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terms of variety educational outcomes most celebrated amongst test scores but also social learning, the way that children come to understand who they are in the world and how they understand their community. desegregation can have strongly positive benefits. but it would be a shame if we were to return to that approach of desegregation without recognizing the complications and difficulties of previous cases like nashville's. i hope that nashville's story officers us -- offer needs and benefits but to do so in ways that are informed of the complications of the earlier era, so thanks very much. [applause] >> now, we have about 15 minutes from questions and answers from the audience and the one request that i would make is that if you come to this microphone over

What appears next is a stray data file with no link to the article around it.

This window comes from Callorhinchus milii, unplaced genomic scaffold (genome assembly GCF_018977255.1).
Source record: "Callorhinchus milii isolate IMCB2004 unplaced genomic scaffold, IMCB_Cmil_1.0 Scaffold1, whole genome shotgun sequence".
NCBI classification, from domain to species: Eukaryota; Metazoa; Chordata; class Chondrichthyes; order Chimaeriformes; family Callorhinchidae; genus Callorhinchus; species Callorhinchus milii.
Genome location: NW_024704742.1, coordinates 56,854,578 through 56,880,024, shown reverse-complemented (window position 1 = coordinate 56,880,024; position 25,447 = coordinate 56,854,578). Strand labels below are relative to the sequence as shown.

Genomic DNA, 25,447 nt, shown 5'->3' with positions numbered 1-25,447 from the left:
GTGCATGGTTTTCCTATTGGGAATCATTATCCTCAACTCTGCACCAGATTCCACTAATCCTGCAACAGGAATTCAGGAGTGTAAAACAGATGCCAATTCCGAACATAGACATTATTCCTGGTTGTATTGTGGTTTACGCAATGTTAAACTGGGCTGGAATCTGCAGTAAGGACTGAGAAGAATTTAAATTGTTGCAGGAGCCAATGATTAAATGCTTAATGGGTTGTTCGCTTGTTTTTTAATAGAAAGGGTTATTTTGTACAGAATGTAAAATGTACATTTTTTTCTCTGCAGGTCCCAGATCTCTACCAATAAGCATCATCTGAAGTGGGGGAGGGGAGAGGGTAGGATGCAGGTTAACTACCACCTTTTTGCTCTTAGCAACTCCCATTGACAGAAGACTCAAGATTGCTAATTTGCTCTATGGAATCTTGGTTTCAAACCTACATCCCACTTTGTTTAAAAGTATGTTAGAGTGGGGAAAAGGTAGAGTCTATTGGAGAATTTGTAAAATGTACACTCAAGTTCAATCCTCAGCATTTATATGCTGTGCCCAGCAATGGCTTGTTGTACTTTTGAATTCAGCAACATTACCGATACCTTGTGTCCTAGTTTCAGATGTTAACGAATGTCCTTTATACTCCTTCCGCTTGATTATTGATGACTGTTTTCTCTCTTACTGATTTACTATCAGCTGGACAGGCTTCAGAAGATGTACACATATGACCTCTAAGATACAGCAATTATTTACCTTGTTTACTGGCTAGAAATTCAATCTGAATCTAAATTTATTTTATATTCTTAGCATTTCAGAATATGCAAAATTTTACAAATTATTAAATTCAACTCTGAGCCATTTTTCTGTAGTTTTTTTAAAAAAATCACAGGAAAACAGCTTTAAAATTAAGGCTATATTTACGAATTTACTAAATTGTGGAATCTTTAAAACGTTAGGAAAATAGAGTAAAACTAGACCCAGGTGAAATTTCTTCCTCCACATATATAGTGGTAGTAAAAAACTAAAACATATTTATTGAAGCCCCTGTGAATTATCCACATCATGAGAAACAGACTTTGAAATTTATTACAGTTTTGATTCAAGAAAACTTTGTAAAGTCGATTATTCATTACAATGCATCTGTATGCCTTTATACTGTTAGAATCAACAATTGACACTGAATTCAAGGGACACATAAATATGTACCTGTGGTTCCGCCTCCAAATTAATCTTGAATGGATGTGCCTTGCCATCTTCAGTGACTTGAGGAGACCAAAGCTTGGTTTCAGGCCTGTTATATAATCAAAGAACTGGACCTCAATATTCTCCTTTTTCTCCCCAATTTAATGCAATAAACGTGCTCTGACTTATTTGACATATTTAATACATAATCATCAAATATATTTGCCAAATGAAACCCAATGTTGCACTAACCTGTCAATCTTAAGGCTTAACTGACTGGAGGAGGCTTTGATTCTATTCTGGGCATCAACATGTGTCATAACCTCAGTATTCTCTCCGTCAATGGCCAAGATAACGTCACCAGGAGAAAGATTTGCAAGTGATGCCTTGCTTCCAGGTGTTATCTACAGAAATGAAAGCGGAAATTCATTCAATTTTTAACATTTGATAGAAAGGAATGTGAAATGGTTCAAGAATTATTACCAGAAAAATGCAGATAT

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here to your left and my right, the one that's standing there, so that everyone can hear your question, just please line up here with your questions and our guests will be deleted to answer questions. i would like to ask ansley to say a few words of the relationship of all of this with housing policies and i ask this question because those of you who live here in nashville know that our mayor megan berry has made affordable housing a major priority because so many of these formerly african-american neighborhoods have been sort of regentrified, and they are pushing african americans, our labor force, place where is we don't have transportation to help them get into the city where they work.